COC, First Nations blast province for not coming to the table to discuss failed Vancouver 2030 Olympic bid

Four First Nation leaders and Canadian Olympic Committee (COC) president Tricia Smith blasted the British Columbia provincial government Friday for snubbing the team exploring the Vancouver 2030 Olympic and Paralympic Winter Games bid, leading to the project’s demise.

Vancouver 2010 Olympic Cauldron (GamesBids Photo)

Vancouver 2010 Olympic Cauldron (GamesBids Photo)

It was to be the first-ever indigenous-led Olympics.

“Let’s get together,” Smith implored the provincial government and Minister of Tourism, Arts, Culture and Sport Lisa Beare who on Thursday announced that British Columbia would not support the Games.

“We have a new mayor, a new premiere – let’s get together in a room and talk about this, talk about the possibilities before the page is turned,” she said, insisting the decision was premature.

Chief Jen Thomas of the Tsleil-Waututh Nation said the bid team learned last Friday (Oct. 21) that the Province was planning to pass on the bid, but official word wasn’t delivered until Monday. During his week First Nations were knocking at the province’s door hoping to discuss and clarify plans, but there was no answer.

“We are still waiting on that formal response that went back in inviting [the province] to meet with the Nations as soon as we can to have that dialogue, but we haven’t received any response over the past couple of days,” Councillor Wilson Williams of Squamish Nation told GamesBids.com.

The snub disappointed First Nations leaders, causing them to question British Columbia’s commitment to Canada’s Truth and Reconciliation mandate.

“For our nation, this is 10 steps backwards in reconciliation,” Chief Thomas said.

“We were asked by the province to share why we want the Olympics, and we didn’t get the opportunity.”

“I’m truly disheartened today,” Councillor Williams said.

“A wall has been put up against us for an indigenous led Olympic Games.

“We didn’t come to the table asking for a blank cheque. We were given terms of ‘this isn’t the right time’. When will be the right time for indigenous people to be at the forefront of this so-called spirit of reconciliation?”

Williams recalled his disappointment at the Nations’ token recognition as part of winning bids for the 2026 FIFA World Cup and 2025 Invictus Games.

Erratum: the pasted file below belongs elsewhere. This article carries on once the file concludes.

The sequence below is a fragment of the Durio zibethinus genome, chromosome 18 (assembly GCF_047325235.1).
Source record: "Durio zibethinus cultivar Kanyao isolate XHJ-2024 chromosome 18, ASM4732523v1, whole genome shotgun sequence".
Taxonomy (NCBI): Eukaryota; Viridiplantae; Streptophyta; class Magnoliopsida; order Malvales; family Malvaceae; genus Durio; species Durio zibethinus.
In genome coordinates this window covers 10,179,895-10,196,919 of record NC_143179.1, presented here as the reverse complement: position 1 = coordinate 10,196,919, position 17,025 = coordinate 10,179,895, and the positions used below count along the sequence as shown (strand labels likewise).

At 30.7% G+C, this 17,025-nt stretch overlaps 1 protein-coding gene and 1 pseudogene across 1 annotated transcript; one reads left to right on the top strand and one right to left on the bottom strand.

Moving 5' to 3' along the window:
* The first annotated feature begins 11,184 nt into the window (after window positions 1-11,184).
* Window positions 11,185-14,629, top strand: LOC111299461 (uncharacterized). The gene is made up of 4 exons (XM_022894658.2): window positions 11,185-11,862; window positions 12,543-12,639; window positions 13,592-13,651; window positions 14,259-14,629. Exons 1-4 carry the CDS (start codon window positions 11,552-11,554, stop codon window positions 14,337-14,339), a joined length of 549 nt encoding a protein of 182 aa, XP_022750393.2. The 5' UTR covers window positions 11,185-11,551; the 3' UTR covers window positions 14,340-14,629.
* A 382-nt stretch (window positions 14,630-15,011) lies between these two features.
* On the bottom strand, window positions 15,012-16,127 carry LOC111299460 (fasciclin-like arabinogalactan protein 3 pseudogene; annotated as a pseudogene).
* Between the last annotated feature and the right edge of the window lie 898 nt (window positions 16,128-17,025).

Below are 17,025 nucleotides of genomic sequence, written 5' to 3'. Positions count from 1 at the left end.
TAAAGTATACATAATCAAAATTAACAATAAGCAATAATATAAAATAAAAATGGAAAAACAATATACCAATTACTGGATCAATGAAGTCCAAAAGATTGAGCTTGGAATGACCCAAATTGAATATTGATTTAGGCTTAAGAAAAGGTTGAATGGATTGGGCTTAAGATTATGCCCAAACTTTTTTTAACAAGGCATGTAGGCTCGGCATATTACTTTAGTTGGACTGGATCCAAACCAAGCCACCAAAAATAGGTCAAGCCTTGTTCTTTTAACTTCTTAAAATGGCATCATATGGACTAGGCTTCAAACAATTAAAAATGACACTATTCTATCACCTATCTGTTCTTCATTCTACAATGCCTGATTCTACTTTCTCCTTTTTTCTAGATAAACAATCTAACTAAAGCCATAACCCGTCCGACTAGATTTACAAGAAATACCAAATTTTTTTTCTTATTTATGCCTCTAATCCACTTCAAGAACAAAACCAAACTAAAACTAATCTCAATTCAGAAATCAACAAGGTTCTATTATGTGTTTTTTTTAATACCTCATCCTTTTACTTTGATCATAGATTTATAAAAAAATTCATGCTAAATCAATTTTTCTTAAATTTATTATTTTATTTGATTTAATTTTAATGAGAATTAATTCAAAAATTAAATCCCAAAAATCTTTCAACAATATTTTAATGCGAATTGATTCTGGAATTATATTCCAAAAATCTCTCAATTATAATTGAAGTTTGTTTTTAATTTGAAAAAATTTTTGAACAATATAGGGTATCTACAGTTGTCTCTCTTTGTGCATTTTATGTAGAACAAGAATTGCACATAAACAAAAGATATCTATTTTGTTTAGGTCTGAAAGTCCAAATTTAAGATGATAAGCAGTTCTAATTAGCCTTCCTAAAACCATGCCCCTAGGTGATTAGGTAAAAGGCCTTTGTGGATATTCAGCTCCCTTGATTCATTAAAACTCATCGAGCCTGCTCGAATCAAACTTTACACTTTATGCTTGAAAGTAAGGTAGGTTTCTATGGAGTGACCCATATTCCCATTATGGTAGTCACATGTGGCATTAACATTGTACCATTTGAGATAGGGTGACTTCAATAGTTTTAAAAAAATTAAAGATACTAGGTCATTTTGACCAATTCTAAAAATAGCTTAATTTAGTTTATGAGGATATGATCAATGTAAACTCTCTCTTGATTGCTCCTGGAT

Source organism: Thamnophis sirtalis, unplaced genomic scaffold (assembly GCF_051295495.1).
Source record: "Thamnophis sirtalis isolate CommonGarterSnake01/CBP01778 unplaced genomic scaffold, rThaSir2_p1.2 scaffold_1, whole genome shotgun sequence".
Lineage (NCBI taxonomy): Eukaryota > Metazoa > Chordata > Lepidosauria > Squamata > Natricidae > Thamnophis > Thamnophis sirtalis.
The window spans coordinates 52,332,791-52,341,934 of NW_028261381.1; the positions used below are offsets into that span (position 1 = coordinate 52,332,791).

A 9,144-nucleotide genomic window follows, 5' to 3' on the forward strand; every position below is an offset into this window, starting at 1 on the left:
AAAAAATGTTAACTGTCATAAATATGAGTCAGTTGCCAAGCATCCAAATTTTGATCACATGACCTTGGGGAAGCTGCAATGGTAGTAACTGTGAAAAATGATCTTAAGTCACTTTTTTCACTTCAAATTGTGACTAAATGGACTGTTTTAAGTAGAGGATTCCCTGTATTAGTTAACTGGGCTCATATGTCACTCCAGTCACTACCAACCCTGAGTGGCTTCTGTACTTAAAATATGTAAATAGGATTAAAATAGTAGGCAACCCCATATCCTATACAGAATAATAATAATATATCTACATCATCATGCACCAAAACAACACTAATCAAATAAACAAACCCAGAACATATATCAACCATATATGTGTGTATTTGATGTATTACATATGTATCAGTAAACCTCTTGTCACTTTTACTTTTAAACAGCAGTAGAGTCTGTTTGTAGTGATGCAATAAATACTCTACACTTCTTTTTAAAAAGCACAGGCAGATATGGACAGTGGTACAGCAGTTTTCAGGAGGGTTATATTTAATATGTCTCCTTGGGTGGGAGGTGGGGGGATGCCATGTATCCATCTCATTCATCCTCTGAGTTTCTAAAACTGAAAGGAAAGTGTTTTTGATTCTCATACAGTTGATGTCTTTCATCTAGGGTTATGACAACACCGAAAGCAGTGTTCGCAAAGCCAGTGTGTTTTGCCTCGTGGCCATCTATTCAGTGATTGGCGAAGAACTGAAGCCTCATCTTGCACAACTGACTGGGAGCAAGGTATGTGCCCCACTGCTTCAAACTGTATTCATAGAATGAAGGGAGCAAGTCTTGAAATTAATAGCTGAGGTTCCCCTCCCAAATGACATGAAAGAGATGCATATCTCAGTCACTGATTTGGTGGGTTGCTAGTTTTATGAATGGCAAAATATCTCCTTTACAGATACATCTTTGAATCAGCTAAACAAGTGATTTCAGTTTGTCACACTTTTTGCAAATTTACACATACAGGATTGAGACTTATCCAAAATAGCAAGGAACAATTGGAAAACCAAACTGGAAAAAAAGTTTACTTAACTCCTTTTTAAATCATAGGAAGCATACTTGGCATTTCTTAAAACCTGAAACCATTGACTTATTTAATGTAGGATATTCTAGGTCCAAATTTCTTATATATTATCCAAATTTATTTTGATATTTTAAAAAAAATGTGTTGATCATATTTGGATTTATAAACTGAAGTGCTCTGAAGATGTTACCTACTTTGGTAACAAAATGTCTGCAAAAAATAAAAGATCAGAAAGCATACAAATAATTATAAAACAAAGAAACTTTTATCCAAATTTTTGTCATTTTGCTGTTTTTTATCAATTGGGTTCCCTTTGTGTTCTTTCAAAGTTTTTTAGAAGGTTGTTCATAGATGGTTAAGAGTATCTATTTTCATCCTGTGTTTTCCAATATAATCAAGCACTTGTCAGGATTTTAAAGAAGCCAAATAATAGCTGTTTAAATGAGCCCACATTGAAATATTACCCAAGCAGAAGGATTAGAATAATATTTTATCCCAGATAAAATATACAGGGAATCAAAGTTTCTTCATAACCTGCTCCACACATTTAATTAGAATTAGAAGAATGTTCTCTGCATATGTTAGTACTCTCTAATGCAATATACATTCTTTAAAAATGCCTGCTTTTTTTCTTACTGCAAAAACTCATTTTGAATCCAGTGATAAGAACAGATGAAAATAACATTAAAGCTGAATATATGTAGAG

“We were not at the tables,” he said.

Beare abruptly ended the bid over cost concerns, explaining that the Province has little appetite for the CAD $1.2 billion (USD $882 million) expenditure with a further CAD $1 billion (USD $735 million) risk.

Smith said these preliminary numbers were in a document requested by the Province, and required further framing that would come through dialogue.

“We are at the stage now where we say ‘here is our best guess at where we are’. Now we want to get the Province and the federal government in a room along with the partners here to say ‘what could work, what doesn’t work for you, what can work?’

“We haven’t had a chance to have that conversation yet. I think there has to be some clarification on the numbers – you have to look at the numbers and also look at the benefits.”

Smith, who is a member of the International Olympic Committee (IOC), said that only 17 percent of the price tag would come from BC with 52 percent provided by the private sector including a contribution from the IOC.

Without provincial support – a commitment necessary to ensure federal funds – the bid cannot move forward.

But the Nations remain hopeful.

Councillor Williams said they will wait for the Province to respond, adding “the omission of support from the governments would kill the bid, but we’re saying we’re still here.”

Smith believes losing the BC 2030 bid will be a squandered opportunity for Canada.

“We certainly think it’s beneficial to bring the Games to Canada,” she said.

“We have an amazing opportunity in 2030 because there would be no future opportunity for Winter Games until 2034 when I imagine there would be a lot more people in the competition, we have already heard of a few of them.

“In 2030 I think we have a very good chance, an excellent chance of being awarded these Games.”

Earlier this month Alberta’s Minister of Culture Ron Orr mused about a renewed Calgary Olympic bid, hinting that a small group of people were already at work on the project. But with the IOC expected to narrow down the list of candidates as early as December or as late as the Spring, there is little time for the 1988 host city to ramp up.

Calgary’s bid for the 2026 Winter Games was defeated in a plebiscite when over 56 percent voted against it.

Sapporo in Japan is the only remaining 2030 bid in the race, but the scandal ridden Tokyo 2020 Games has cast a shadow on the campaign from Hokkaido Province and it may be difficult for the project to cross the finish line.

Salt Lake City in the United States has said it is focused on a 2034 bid, but will change plans to accommodate the earlier date if the IOC asks.

The IOC is expected to elect the 2030 Winter Games host at its Session in October 2023.

About Robert Livingstone


A senior producer and award-winning journalist covering Olympic bid business as founder of GamesBids.com as well as providing freelance support for print and Web publications around the world. Robert Livingstone is a member of the Olympic Journalists Association and the International Society of Olympic Historians.